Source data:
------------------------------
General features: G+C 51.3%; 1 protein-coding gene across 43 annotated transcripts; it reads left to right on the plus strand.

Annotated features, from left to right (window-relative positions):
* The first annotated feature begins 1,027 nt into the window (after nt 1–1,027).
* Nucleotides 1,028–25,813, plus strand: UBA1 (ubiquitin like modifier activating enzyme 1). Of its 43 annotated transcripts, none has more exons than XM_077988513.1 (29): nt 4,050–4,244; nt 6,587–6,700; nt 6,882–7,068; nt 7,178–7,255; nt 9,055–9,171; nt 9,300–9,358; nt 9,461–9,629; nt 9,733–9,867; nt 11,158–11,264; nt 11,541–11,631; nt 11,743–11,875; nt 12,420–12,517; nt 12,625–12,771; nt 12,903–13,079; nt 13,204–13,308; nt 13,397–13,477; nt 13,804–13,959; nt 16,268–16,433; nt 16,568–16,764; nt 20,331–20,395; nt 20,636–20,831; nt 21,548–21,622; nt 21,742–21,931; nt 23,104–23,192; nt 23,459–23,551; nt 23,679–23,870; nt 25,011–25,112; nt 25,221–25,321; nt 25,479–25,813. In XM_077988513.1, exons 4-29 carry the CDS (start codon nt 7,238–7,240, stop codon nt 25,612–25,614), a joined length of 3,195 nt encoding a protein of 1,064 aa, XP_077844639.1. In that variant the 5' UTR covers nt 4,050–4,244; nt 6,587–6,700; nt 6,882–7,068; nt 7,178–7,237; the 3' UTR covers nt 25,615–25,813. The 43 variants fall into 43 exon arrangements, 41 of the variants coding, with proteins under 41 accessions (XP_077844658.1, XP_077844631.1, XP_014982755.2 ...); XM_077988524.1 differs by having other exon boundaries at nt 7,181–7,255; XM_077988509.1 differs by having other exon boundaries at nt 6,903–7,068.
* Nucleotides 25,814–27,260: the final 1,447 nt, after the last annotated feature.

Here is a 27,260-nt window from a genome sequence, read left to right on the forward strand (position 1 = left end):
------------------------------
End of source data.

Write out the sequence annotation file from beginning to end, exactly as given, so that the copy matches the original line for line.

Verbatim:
General features: G+C 51.3%; 1 protein-coding gene across 43 annotated transcripts; it reads left to right on the plus strand.

Annotated features, from left to right (window-relative positions):
* The first annotated feature begins 1,027 nt into the window (after nt 1–1,027).
* Nucleotides 1,028–25,813, plus strand: UBA1 (ubiquitin like modifier activating enzyme 1). Of its 43 annotated transcripts, none has more exons than XM_077988513.1 (29): nt 4,050–4,244; nt 6,587–6,700; nt 6,882–7,068; nt 7,178–7,255; nt 9,055–9,171; nt 9,300–9,358; nt 9,461–9,629; nt 9,733–9,867; nt 11,158–11,264; nt 11,541–11,631; nt 11,743–11,875; nt 12,420–12,517; nt 12,625–12,771; nt 12,903–13,079; nt 13,204–13,308; nt 13,397–13,477; nt 13,804–13,959; nt 16,268–16,433; nt 16,568–16,764; nt 20,331–20,395; nt 20,636–20,831; nt 21,548–21,622; nt 21,742–21,931; nt 23,104–23,192; nt 23,459–23,551; nt 23,679–23,870; nt 25,011–25,112; nt 25,221–25,321; nt 25,479–25,813. In XM_077988513.1, exons 4-29 carry the CDS (start codon nt 7,238–7,240, stop codon nt 25,612–25,614), a joined length of 3,195 nt encoding a protein of 1,064 aa, XP_077844639.1. In that variant the 5' UTR covers nt 4,050–4,244; nt 6,587–6,700; nt 6,882–7,068; nt 7,178–7,237; the 3' UTR covers nt 25,615–25,813. The 43 variants fall into 43 exon arrangements, 41 of the variants coding, with proteins under 41 accessions (XP_077844658.1, XP_077844631.1, XP_014982755.2 ...); XM_077988524.1 differs by having other exon boundaries at nt 7,181–7,255; XM_077988509.1 differs by having other exon boundaries at nt 6,903–7,068.
* Nucleotides 25,814–27,260: the final 1,447 nt, after the last annotated feature.

Here is a 27,260-nt window from a genome sequence, read left to right on the forward strand (position 1 = left end):